MARISA LINDSAY / “Muddy Water”
Source: Submit2Love (Thunder Dome – 2006)
From the moment I heard the opening track, “What A Difference,” I knew this was something different. I was not instantly in love with it even though I was instantly attracted to it. Marisa’s sound is not soft and fuzzy or overtly sexy or high and pretty, or any of the usual suspects of sound favored by this (and last) season’s crop of twenty-something songbirds. The number of young, Black women with CDs who are trying to make it as vocalists is seemingly endless—and all of them are trying to distinguish themselves among their peers. What’s a girl to do?
In addition to looking attractive, a good number of them can actually sing. Yet the question remains, who stands out and why? Marisa Lindsay has my vote as a voice to watch (and not simply a body to gaze at). Some reviewers are referencing Erykah Badu. That’s understandable given Marisa’s keen-edged nasal tone. It is similar to Ms. Badu, but it’s origin is the tonal preference of West African female singers, especially those out of Mali and Senegal. Within the Black music vocal tradition on the contemporary tip we could go backwards from Badu to Esther Phillips to Dinah Washington and Billie Holiday. So in one sense Marisa’s sound is nothing new, but in another sense it’s both traditional and a bit left of today’s norm.
Marisa Lindsay is Barbados born, so rather than over-relying on gospel influences, she adds Caribbean and Brazilian elements to her contemporary jazz-based approach. The result is both familiar and simultaneously unexpected. I know that it is her jazz groundation that attracted me to listen in the first place, but it is her updating of the tradition that keeps me listening.
Lindsay’s musical pedigree is obvious once you check the repertoire on Submit2Love, her debut release: 11 cuts—6 jazz standards, 1 reggae classic, 1 blues classic and only 3 originals. The jazz standards come straight out of Dinah Washington and Billie Holiday, both of whom were singers with that distinctive bittersweet voice.
I was surprised to hear a young singer tackling fifty-year-old (and older) material. Even more surprising is the fact that this is not a retro-affair. Marisa is not trying to recreate the past. Just like the beboppers flipped swing music or how Trane and Pharoah added Third World influences to bebop, Marisa is moving forward as she simultaneously reaches back. Every song is given a new flavor through a thorough make over. Some I like more than others, but I’m impressed by the direction as a whole.
Moreover, it’s not just the material. Marisa is actually a jazz stylist. Although her Esther Phillips-like R&B influences are obvious, Marisa sings intervals rather than glissandos and melissmas. Instead of just sliding from note to note, or using those churchy worrying-the-note inflections, Ms. Lindsay actually hits individual notes in staccato succession as she climbs up or down a scale.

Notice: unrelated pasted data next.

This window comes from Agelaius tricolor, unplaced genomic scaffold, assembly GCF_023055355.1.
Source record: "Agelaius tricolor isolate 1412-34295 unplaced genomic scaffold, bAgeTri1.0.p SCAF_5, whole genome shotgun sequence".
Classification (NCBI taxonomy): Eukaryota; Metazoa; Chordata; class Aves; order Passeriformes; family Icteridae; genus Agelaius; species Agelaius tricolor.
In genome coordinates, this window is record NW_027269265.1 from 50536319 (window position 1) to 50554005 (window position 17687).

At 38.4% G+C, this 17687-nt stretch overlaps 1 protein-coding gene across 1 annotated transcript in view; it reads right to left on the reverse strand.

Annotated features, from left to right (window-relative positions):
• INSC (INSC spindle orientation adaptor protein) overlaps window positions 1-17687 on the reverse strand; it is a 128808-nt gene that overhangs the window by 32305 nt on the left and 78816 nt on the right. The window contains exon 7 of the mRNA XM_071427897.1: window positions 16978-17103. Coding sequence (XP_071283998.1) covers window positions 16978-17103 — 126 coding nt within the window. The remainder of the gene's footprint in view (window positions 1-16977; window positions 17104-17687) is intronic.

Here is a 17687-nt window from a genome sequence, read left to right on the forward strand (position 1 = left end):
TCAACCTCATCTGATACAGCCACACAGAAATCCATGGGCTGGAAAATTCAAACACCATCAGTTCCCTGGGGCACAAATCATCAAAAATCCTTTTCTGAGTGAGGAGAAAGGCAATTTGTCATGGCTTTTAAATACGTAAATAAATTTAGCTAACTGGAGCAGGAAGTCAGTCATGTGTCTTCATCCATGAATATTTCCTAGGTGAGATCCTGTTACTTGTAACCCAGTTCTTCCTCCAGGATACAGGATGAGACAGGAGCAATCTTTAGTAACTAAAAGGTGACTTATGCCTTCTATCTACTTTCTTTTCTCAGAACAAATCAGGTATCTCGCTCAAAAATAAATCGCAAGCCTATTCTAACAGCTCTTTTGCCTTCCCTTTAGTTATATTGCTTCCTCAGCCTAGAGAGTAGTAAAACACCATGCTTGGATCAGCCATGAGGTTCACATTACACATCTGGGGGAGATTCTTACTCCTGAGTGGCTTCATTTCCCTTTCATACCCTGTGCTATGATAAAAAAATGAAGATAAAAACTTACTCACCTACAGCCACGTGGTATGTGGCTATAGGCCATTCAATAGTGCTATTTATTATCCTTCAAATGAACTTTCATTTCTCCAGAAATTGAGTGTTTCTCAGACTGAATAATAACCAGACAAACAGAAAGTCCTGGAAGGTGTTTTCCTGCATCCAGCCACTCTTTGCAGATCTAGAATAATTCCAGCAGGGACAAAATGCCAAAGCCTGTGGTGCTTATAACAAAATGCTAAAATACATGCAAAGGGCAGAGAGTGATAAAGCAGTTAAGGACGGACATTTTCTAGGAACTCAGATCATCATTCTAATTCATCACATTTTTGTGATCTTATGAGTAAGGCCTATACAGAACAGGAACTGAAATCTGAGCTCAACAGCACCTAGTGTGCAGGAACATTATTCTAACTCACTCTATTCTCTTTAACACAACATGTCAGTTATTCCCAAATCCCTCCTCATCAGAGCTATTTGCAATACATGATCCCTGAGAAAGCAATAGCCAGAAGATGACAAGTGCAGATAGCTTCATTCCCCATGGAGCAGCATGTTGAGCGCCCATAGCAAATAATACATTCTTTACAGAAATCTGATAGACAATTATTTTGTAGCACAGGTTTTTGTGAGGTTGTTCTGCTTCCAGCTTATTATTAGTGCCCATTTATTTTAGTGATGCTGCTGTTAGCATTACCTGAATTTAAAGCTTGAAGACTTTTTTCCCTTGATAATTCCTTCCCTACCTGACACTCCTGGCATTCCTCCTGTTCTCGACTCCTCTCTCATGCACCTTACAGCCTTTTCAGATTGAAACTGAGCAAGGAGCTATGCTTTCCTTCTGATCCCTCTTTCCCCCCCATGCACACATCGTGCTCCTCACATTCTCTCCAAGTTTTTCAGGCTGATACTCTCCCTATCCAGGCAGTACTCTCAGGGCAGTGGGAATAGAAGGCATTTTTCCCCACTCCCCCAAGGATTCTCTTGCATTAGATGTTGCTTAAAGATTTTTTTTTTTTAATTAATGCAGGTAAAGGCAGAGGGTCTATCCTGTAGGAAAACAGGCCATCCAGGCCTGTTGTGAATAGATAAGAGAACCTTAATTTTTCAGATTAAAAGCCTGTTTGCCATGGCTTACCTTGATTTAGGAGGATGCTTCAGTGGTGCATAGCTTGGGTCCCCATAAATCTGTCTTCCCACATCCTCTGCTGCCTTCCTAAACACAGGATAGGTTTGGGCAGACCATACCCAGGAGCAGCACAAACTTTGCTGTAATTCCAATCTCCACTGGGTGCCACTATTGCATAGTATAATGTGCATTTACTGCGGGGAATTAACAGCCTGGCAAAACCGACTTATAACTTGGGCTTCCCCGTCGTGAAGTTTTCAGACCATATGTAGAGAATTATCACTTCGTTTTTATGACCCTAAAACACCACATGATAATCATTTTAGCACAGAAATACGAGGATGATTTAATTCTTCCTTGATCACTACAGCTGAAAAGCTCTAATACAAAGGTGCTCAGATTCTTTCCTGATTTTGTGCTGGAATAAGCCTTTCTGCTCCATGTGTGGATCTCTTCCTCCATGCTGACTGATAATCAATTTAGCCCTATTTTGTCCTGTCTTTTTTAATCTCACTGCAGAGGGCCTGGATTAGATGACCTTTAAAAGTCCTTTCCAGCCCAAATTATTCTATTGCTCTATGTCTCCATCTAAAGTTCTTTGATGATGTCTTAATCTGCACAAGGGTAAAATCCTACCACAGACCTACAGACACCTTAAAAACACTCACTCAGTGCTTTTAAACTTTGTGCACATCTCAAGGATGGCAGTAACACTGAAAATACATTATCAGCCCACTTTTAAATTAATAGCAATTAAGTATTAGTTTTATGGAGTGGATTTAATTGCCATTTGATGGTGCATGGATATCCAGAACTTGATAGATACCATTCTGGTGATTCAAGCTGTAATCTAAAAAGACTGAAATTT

I’ve included a lush original, “Submit2Love,” that has quiet storm format written all over it. Even on this contemporary-sounding cut, the jazz elements are obvious in the harmonies. What Marisa does with Bob Marley’s “Waiting In Vain” is radical—the most radical interpretation I’ve heard. Be sure to check the Wes Montgomery-like guitar chording in the background and the foregrounding of the background singers with Marisa’s lead voice shadowed by a vocoder.
Marisa’s range is not as wide as some of her peers, but her musicianship out shines most. She actually improvises rather than rely on power and melodramatic theatrics to get your attention. Also, she is comfortable in different keys, thereby giving tonal color to her distinctive voice. Listen to the lower-pitched “You Don’t Know What Love Is” for example and contrast that interpretation with the featured track, “Muddy Water.” The former has a Brazilian-rhythm flavor, the latter is a hard R&B interpretation of a blues standard.
“Muddy Water” was the biggest surprise for me. Few contemporary singers are using traditional blues songs. Marisa grabs hold of “Muddy Water” and shines as though this was 1958 and she was auditioning for Atlantic records.
Marisa Lindsay offers an excellent contemporary debut whose strength is in distinctive interpretations of classic material. I’m impressed by the sound of Marisa Lindsay: her vocal style, her choice of material, and her arrangements. I’m looking forward to what will hopefully be the rise of an original voice in the continuum of Black vocal music.
—Kalamu ya Salaam
Kind of a trip
Kalamu’s right about Marisa’s vocal ability. What she lacks in pure power or range, she more than makes up for in technique. (As opposed to just getting in the booth and wailing her lungs out.) Out of this batch, the songs I like best are the ones with more of a swing or jazzy feel. (I’m thinking of "You Don’t Know What Love Is" and "Submit2Love.") On some of the other tunes, Marisa locks into that contemporary-sounding squarish 4/4 thing and I can’t help losing interest.
Now "Waiting In Vain." That’s kind of a trip. This is the song where the Erykah thing shows up strongest. If Kalamu had posted this and said it was Badu covering Bob, I think I would’ve believed it! I’m digging that one a lot.
It occurs to me that although we’ve never done one post where we collected covers of "Waiting In Vain," that tune keeps showing up, don’t it? (I know for sure we’ve already posted versions from Annie Lennox and Gilberto Gil, and I feel like there are one or two others that I’m forgetting.)
Oh, and Marisa’s "Lover Man" is pretty good too. The only problem there is Joy Denalane already re-did that one (as posted by Kalamu in June of ’05) and Joy used a similarly updated arrangement. I have to give the edge to Joy on that one.
—Mtume ya Salaam
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